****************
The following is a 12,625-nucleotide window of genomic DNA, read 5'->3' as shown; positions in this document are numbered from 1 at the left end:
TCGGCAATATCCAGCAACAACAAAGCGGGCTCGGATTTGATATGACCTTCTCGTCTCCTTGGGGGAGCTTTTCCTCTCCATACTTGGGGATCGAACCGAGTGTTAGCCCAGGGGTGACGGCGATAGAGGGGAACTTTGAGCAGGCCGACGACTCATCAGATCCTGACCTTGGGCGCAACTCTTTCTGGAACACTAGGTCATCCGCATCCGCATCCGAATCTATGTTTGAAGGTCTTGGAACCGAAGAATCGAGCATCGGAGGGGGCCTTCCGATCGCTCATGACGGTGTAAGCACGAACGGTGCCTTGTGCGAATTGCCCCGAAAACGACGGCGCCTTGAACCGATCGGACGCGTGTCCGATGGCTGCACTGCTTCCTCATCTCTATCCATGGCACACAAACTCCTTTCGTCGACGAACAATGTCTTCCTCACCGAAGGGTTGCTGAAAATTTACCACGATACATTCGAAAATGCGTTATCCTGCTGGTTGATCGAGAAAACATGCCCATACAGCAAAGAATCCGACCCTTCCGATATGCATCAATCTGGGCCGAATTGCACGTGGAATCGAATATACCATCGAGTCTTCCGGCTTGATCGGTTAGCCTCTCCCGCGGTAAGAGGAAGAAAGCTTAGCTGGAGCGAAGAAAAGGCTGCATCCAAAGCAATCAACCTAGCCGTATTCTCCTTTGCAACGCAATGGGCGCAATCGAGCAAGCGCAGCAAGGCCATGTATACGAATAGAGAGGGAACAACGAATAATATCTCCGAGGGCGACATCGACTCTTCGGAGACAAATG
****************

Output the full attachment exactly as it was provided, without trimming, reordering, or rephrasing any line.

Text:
The following is a 12,625-nucleotide window of genomic DNA, read 5'->3' as shown; positions in this document are numbered from 1 at the left end:
TCGGCAATATCCAGCAACAACAAAGCGGGCTCGGATTTGATATGACCTTCTCGTCTCCTTGGGGGAGCTTTTCCTCTCCATACTTGGGGATCGAACCGAGTGTTAGCCCAGGGGTGACGGCGATAGAGGGGAACTTTGAGCAGGCCGACGACTCATCAGATCCTGACCTTGGGCGCAACTCTTTCTGGAACACTAGGTCATCCGCATCCGCATCCGAATCTATGTTTGAAGGTCTTGGAACCGAAGAATCGAGCATCGGAGGGGGCCTTCCGATCGCTCATGACGGTGTAAGCACGAACGGTGCCTTGTGCGAATTGCCCCGAAAACGACGGCGCCTTGAACCGATCGGACGCGTGTCCGATGGCTGCACTGCTTCCTCATCTCTATCCATGGCACACAAACTCCTTTCGTCGACGAACAATGTCTTCCTCACCGAAGGGTTGCTGAAAATTTACCACGATACATTCGAAAATGCGTTATCCTGCTGGTTGATCGAGAAAACATGCCCATACAGCAAAGAATCCGACCCTTCCGATATGCATCAATCTGGGCCGAATTGCACGTGGAATCGAATATACCATCGAGTCTTCCGGCTTGATCGGTTAGCCTCTCCCGCGGTAAGAGGAAGAAAGCTTAGCTGGAGCGAAGAAAAGGCTGCATCCAAAGCAATCAACCTAGCCGTATTCTCCTTTGCAACGCAATGGGCGCAATCGAGCAAGCGCAGCAAGGCCATGTATACGAATAGAGAGGGAACAACGAATAATATCTCCGAGGGCGACATCGACTCTTCGGAGACAAATG